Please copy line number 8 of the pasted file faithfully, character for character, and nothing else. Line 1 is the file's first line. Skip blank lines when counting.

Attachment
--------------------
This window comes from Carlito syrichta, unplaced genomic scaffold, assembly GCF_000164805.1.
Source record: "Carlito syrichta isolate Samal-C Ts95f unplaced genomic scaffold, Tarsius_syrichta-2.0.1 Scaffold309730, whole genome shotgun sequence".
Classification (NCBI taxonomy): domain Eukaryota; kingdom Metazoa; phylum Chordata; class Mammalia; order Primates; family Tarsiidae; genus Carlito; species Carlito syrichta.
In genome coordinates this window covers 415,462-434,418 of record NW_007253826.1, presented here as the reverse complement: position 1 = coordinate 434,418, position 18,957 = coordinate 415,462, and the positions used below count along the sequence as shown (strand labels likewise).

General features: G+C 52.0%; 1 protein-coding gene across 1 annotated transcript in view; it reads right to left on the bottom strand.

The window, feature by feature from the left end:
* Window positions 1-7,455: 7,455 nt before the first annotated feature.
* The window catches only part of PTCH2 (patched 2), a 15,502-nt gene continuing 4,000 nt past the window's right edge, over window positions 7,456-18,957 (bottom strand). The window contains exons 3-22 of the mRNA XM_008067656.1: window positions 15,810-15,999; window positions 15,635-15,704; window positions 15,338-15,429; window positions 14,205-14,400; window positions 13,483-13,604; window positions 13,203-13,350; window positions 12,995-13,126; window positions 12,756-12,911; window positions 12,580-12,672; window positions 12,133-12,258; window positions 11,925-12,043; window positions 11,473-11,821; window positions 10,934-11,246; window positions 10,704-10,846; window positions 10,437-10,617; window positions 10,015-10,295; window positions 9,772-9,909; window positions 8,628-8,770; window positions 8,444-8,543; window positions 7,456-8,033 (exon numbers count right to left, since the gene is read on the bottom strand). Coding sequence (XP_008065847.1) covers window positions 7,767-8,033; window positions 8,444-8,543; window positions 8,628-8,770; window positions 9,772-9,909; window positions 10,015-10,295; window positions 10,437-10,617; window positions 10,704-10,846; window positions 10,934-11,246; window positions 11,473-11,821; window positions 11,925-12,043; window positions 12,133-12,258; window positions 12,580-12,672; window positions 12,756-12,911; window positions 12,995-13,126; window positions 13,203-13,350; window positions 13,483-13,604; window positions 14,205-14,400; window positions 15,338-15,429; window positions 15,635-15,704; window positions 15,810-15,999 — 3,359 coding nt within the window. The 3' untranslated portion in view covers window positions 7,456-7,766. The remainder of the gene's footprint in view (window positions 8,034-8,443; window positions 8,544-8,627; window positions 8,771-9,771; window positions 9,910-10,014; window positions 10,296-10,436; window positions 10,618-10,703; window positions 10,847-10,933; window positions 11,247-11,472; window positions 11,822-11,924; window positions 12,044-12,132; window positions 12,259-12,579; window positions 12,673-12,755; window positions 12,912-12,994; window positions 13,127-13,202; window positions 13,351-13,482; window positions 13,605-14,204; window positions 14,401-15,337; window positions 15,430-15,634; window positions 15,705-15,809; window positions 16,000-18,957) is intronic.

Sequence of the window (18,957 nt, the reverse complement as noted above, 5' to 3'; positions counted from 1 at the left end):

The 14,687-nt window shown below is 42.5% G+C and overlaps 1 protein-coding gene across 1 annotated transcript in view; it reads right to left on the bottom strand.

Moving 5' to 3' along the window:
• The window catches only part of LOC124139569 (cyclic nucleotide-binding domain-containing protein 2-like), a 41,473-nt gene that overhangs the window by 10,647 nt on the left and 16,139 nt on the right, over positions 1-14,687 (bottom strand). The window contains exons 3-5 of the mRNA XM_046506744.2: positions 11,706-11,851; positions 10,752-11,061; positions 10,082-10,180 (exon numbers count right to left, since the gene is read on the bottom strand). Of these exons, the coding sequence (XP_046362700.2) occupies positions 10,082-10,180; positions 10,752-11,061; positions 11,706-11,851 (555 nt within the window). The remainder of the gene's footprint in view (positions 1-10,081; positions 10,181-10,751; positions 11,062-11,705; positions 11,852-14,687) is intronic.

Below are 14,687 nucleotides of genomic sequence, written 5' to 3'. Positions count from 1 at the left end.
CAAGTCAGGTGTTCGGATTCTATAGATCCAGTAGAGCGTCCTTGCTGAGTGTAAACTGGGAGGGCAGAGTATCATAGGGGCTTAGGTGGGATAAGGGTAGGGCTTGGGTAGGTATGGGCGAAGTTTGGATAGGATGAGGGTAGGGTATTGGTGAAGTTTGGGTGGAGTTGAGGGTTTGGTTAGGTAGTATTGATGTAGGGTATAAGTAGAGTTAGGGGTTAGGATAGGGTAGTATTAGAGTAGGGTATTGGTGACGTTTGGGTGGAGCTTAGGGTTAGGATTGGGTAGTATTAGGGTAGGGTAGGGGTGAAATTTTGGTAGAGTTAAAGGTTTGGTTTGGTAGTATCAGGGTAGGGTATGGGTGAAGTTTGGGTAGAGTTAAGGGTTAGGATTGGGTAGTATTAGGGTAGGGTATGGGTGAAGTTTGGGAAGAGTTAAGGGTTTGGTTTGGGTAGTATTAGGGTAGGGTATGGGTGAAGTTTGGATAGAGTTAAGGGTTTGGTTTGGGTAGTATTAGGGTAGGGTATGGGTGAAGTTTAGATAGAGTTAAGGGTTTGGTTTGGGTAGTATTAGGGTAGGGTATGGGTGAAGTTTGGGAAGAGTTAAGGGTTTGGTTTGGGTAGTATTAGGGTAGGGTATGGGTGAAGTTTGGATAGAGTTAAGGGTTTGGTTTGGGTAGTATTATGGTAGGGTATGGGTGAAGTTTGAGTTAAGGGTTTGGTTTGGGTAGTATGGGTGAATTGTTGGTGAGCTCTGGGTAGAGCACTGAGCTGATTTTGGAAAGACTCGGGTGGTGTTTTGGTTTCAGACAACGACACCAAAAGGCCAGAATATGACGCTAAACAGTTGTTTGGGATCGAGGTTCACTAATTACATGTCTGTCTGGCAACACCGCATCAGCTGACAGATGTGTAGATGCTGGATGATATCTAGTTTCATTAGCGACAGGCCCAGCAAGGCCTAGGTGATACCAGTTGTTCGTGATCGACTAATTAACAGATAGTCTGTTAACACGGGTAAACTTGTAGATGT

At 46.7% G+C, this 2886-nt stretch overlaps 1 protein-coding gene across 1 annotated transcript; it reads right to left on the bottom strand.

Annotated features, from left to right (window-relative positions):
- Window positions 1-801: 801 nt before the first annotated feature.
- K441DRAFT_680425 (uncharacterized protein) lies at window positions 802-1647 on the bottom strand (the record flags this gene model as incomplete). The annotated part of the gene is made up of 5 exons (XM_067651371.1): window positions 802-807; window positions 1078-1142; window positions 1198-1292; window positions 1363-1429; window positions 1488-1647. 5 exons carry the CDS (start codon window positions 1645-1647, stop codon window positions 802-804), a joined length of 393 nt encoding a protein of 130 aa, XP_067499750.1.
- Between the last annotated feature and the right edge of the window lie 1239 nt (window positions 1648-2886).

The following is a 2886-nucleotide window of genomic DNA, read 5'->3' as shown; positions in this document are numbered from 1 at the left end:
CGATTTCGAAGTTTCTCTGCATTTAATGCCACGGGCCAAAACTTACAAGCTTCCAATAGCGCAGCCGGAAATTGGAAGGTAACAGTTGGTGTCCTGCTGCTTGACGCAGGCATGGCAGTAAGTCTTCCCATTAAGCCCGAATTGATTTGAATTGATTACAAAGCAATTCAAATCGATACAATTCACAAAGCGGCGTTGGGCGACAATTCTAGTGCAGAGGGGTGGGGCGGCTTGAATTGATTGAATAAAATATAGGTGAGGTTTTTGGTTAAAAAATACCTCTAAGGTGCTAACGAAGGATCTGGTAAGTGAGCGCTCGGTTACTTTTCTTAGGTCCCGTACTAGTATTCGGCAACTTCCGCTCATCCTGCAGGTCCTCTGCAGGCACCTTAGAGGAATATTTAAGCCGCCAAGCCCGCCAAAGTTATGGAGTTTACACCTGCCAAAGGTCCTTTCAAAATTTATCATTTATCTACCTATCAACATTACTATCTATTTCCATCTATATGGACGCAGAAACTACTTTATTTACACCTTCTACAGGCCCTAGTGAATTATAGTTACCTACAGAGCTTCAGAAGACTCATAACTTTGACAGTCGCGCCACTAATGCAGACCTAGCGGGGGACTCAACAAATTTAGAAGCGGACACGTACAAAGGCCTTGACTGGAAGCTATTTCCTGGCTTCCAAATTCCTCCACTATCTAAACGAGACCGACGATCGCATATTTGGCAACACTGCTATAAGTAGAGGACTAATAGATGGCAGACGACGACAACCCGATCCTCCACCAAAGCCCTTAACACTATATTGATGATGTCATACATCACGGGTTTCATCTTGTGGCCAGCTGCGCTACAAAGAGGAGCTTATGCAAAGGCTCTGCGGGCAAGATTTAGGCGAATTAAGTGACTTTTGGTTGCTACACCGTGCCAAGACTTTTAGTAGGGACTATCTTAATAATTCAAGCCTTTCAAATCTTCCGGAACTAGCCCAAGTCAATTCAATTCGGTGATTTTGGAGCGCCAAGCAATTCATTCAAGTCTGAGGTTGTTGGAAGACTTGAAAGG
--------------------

* The window catches only part of PTCH2 (patched 2), a 15,502-nt gene continuing 4,000 nt past the window's right edge, over window positions 7,456-18,957 (bottom strand). The window contains exons 3-22 of the mRNA XM_008067656.1: window positions 15,810-15,999; window positions 15,635-15,704; window positions 15,338-15,429; window positions 14,205-14,400; window positions 13,483-13,604; window positions 13,203-13,350; window positions 12,995-13,126; window positions 12,756-12,911; window positions 12,580-12,672; window positions 12,133-12,258; window positions 11,925-12,043; window positions 11,473-11,821; window positions 10,934-11,246; window positions 10,704-10,846; window positions 10,437-10,617; window positions 10,015-10,295; window positions 9,772-9,909; window positions 8,628-8,770; window positions 8,444-8,543; window positions 7,456-8,033 (exon numbers count right to left, since the gene is read on the bottom strand). Coding sequence (XP_008065847.1) covers window positions 7,767-8,033; window positions 8,444-8,543; window positions 8,628-8,770; window positions 9,772-9,909; window positions 10,015-10,295; window positions 10,437-10,617; window positions 10,704-10,846; window positions 10,934-11,246; window positions 11,473-11,821; window positions 11,925-12,043; window positions 12,133-12,258; window positions 12,580-12,672; window positions 12,756-12,911; window positions 12,995-13,126; window positions 13,203-13,350; window positions 13,483-13,604; window positions 14,205-14,400; window positions 15,338-15,429; window positions 15,635-15,704; window positions 15,810-15,999 — 3,359 coding nt within the window. The 3' untranslated portion in view covers window positions 7,456-7,766. The remainder of the gene's footprint in view (window positions 8,034-8,443; window positions 8,544-8,627; window positions 8,771-9,771; window positions 9,910-10,014; window positions 10,296-10,436; window positions 10,618-10,703; window positions 10,847-10,933; window positions 11,247-11,472; window positions 11,822-11,924; window positions 12,044-12,132; window positions 12,259-12,579; window positions 12,673-12,755; window positions 12,912-12,994; window positions 13,127-13,202; window positions 13,351-13,482; window positions 13,605-14,204; window positions 14,401-15,337; window positions 15,430-15,634; window positions 15,705-15,809; window positions 16,000-18,957) is intronic.